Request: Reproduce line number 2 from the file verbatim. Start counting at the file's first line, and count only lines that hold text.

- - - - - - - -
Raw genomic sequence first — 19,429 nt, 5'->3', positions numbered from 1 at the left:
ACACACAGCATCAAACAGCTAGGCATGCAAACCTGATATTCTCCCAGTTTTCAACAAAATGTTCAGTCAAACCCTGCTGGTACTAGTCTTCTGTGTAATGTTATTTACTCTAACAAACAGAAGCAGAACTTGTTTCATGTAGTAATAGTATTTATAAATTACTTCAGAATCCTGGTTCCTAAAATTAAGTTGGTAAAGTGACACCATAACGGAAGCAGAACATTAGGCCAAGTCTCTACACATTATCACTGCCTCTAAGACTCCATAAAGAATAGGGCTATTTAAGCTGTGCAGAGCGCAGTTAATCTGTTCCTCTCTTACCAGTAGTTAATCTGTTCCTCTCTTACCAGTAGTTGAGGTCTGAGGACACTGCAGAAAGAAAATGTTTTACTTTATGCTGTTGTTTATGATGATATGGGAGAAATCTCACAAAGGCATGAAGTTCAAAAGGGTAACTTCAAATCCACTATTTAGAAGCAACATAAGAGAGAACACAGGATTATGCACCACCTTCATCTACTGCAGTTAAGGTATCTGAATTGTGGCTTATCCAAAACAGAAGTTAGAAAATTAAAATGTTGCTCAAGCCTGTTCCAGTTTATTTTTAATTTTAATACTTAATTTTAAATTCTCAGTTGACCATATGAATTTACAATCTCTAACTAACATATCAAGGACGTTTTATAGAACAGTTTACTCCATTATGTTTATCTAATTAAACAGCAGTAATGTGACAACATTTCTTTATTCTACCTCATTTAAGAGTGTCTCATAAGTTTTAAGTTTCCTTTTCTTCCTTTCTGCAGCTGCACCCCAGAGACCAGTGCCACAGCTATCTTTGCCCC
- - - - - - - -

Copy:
ACACACAGCATCAAACAGCTAGGCATGCAAACCTGATATTCTCCCAGTTTTCAACAAAATGTTCAGTCAAACCCTGCTGGTACTAGTCTTCTGTGTAATGTTATTTACTCTAACAAACAGAAGCAGAACTTGTTTCATGTAGTAATAGTATTTATAAATTACTTCAGAATCCTGGTTCCTAAAATTAAGTTGGTAAAGTGACACCATAACGGAAGCAGAACATTAGGCCAAGTCTCTACACATTATCACTGCCTCTAAGACTCCATAAAGAATAGGGCTATTTAAGCTGTGCAGAGCGCAGTTAATCTGTTCCTCTCTTACCAGTAGTTAATCTGTTCCTCTCTTACCAGTAGTTGAGGTCTGAGGACACTGCAGAAAGAAAATGTTTTACTTTATGCTGTTGTTTATGATGATATGGGAGAAATCTCACAAAGGCATGAAGTTCAAAAGGGTAACTTCAAATCCACTATTTAGAAGCAACATAAGAGAGAACACAGGATTATGCACCACCTTCATCTACTGCAGTTAAGGTATCTGAATTGTGGCTTATCCAAAACAGAAGTTAGAAAATTAAAATGTTGCTCAAGCCTGTTCCAGTTTATTTTTAATTTTAATACTTAATTTTAAATTCTCAGTTGACCATATGAATTTACAATCTCTAACTAACATATCAAGGACGTTTTATAGAACAGTTTACTCCATTATGTTTATCTAATTAAACAGCAGTAATGTGACAACATTTCTTTATTCTACCTCATTTAAGAGTGTCTCATAAGTTTTAAGTTTCCTTTTCTTCCTTTCTGCAGCTGCACCCCAGAGACCAGTGCCACAGCTATCTTTGCCCC